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Intergroup meeting: Animal Welfare at the time of slaughter

On 15/03/2018, in All posts, by Animal Welfare Intergroup
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The Intergroup on the Welfare and Conservation of Animals met today to discuss the welfare of animals at the time of slaughter. The presenters outlined some of the persisting problems and highlighted opportunities for better enforcement of existing EU legislation and for initiatives that can eventually lead to an improvement of legislation, both at national and EU level.

The meeting was chaired by Keith Taylor MEP (Greens/EFA – United Kingdom), Vice-President of the Intergroup. Florent Marcellesi MEP (Greens/EFA, Spain) opened the floor and introduced the topic. He stressed the importance of continuing to question the practice of slaughter without stunning, both for religious reasons and in bullfighting.

Virginia Iniesta, the vice-president of AVATMA, the Spanish association of veterinarians against bullfighting and animal abuse, gave a presentation on “Slaughter of animals without prior stunning”. European legislation requires that all animals killed for human consumption should be unconscious at the time of death to prevent avoidable suffering. However, legal exceptions are allowed based on the cultural traditions or religious rites of certain population groups. According to some interpretations, stunned animals could be deemed unfit for religious purpose. However, different schools of thought within the same religious groups argue that some methods of stunning are perfectly acceptable and compatible with religious prescriptions.  She added that several European countries have already completely prohibited the slaughter of animals without stunning. By contrast, in other countries this practice is becoming the norm due to commercial and industrial interests in the meat sector and despite the fact that the exception from stunning is only supposed to happen for religious and cultural practices. Consumers are not informed about the method of slaughter due to the lack of clear labelling and are consequently deprived of their right to choose.

Slaughter without stunning is also practiced in bullfighting, using the exception based on cultural traditions. During the bullfight, the use of several instruments causes deep wounds, significant bleeding, intense suffering and painful death. Virginia Iniesta concluded: “It is unacceptable that in an advanced society legal exceptions still exist that cause suffering to animals where it could be avoided.”

In the second presentation Brigitte Gothière, co-founder of  L214 Ethics and Animals, highlighted the severe animal welfare problems in French slaughterhouses and their political answers. The current situation in France is characterized by a shortage of staff, inadequate training, non-dissuasive sanctions and an insufficient frequency of checks by the competent authorities. The veterinary staff is also insufficiently present. Already in 2014, the French Court of Auditors pointed to serious violations of the law. The French government recognised the shortcomings of animal protection at the slaughterhouses and the breaches of EU regulation but argued that the European standards are too high.

L214 investigations in slaughterhouses showed several breaches of EU laws. One of the key issue concerned inefficient stunning: problems with the stun gun, use of CO2 (which causes severe distress) and issues with the immobilisation equipment or process. In one of the slaughterhouses investigated, the preliminary inquest by the police recorded 195 breaches of the law in a single week. The lack of staff and the shortcomings of the equipment used were also demonstrated. Brigitte Gothière explained, “The French authorities ended up recognising that there really is a general problem in abattoirs in France”. The Minister of Agriculture ordered an official inquiry in all abattoirs and 80% were found to be in breach of law. A parliamentary committee of inquiry ended up with a draft law.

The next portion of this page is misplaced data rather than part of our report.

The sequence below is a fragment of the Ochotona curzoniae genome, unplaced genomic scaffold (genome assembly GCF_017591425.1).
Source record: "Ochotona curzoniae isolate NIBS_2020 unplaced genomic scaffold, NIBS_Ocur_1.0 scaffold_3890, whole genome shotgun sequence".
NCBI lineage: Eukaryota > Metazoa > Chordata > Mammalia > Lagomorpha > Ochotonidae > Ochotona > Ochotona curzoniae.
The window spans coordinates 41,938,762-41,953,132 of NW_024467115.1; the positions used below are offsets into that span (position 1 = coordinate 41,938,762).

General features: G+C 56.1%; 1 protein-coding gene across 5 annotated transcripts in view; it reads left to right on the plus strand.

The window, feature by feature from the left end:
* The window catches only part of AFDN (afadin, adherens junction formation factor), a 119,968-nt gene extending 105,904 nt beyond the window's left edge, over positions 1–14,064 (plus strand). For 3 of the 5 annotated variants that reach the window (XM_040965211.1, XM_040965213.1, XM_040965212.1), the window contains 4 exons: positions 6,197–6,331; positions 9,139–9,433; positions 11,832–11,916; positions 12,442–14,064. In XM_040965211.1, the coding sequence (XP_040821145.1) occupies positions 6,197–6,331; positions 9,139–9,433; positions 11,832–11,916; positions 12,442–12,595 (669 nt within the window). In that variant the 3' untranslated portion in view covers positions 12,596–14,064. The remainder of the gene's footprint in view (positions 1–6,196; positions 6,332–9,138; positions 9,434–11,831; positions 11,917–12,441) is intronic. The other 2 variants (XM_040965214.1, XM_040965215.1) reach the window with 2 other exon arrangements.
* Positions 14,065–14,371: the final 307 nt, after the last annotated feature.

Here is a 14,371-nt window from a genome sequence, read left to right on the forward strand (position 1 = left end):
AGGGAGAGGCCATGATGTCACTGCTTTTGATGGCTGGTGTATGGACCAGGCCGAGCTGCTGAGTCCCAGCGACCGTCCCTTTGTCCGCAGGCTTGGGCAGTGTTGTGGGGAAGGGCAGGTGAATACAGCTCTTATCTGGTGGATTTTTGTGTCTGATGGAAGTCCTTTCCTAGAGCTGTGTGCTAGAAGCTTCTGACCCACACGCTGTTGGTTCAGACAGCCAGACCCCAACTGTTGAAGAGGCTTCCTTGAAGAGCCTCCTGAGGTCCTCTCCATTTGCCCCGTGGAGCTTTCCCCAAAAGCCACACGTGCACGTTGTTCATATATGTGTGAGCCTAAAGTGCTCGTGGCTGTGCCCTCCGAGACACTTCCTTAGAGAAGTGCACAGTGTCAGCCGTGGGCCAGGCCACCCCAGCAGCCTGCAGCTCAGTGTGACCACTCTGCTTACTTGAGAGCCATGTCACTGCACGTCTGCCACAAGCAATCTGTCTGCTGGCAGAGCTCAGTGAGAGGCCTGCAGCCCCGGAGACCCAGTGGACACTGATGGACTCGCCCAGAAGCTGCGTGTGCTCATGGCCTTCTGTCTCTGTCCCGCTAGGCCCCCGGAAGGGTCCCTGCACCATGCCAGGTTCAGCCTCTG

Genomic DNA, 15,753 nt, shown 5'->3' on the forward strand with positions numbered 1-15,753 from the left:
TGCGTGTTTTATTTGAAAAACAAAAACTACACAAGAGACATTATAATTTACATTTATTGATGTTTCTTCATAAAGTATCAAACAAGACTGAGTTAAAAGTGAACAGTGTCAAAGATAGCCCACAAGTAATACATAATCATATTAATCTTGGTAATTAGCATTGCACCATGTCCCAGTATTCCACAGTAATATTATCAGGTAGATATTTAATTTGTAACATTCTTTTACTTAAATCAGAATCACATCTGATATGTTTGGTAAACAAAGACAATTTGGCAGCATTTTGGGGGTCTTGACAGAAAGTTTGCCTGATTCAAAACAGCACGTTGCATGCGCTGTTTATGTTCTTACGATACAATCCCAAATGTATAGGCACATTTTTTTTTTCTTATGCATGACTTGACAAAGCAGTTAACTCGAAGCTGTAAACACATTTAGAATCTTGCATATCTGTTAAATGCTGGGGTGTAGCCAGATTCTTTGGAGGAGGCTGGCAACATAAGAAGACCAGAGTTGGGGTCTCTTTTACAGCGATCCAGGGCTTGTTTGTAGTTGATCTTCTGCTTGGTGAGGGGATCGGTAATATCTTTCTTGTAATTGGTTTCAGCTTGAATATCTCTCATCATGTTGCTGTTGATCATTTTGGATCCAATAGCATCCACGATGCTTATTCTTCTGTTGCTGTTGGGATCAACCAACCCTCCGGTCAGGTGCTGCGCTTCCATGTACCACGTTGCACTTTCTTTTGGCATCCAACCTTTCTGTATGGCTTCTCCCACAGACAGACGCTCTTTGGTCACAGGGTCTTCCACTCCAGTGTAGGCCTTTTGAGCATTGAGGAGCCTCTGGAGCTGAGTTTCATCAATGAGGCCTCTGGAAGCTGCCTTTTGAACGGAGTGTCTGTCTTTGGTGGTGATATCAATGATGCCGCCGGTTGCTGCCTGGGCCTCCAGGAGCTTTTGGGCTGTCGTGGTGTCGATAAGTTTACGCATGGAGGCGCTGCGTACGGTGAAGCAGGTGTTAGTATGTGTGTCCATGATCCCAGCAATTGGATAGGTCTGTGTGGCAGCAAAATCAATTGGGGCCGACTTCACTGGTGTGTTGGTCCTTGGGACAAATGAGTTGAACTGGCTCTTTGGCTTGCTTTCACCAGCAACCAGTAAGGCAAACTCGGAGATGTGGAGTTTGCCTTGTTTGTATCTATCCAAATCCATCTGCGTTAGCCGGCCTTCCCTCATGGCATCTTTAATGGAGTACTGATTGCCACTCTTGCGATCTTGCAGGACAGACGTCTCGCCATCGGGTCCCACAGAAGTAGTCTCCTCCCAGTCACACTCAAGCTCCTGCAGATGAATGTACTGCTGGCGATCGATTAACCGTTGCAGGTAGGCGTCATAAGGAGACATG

The presentations were followed by a lively debate on the priorities and potential actions. During the event, experts and politicians discussed the various possible solutions and initiatives, such as CCTV in abattoirs, the labelling of meat obtained from non-stunned animals, and the use of compulsory reversible stunning for all animals killed with religious methods.

Florent Marcellesi concluded that “Animal protection and welfare should always be above any cultural, religious, artistic or economic considerations. The slaughter without stunning is a totally unethical and scientifically unjustified practice which creates unacceptable suffering for animals during slaughter. For this reason, all EU Member States should follow the example of Sweden, Denmark or Switzerland and stop the practice of slaughter without stunning. There are acceptable alternatives that can be applied and the Animal Welfare Intergroup will address this with the European Commission.”

Keith Taylor, who closed the meeting, said that “EU legislation calls for the mandatory stunning of animals before slaughter but allows unacceptable derogations to this rule. There is also evidence of increasing failures in slaughterhouses to observe the basic requirements of the EU Slaughter Regulation. This lack of enforcement needs to be better monitored and controlled so as to ensure more humane slaughter conditions.”

 

For more background information on problems relating to animal welfare at slaughter, click here >> Background Information

 

 

 

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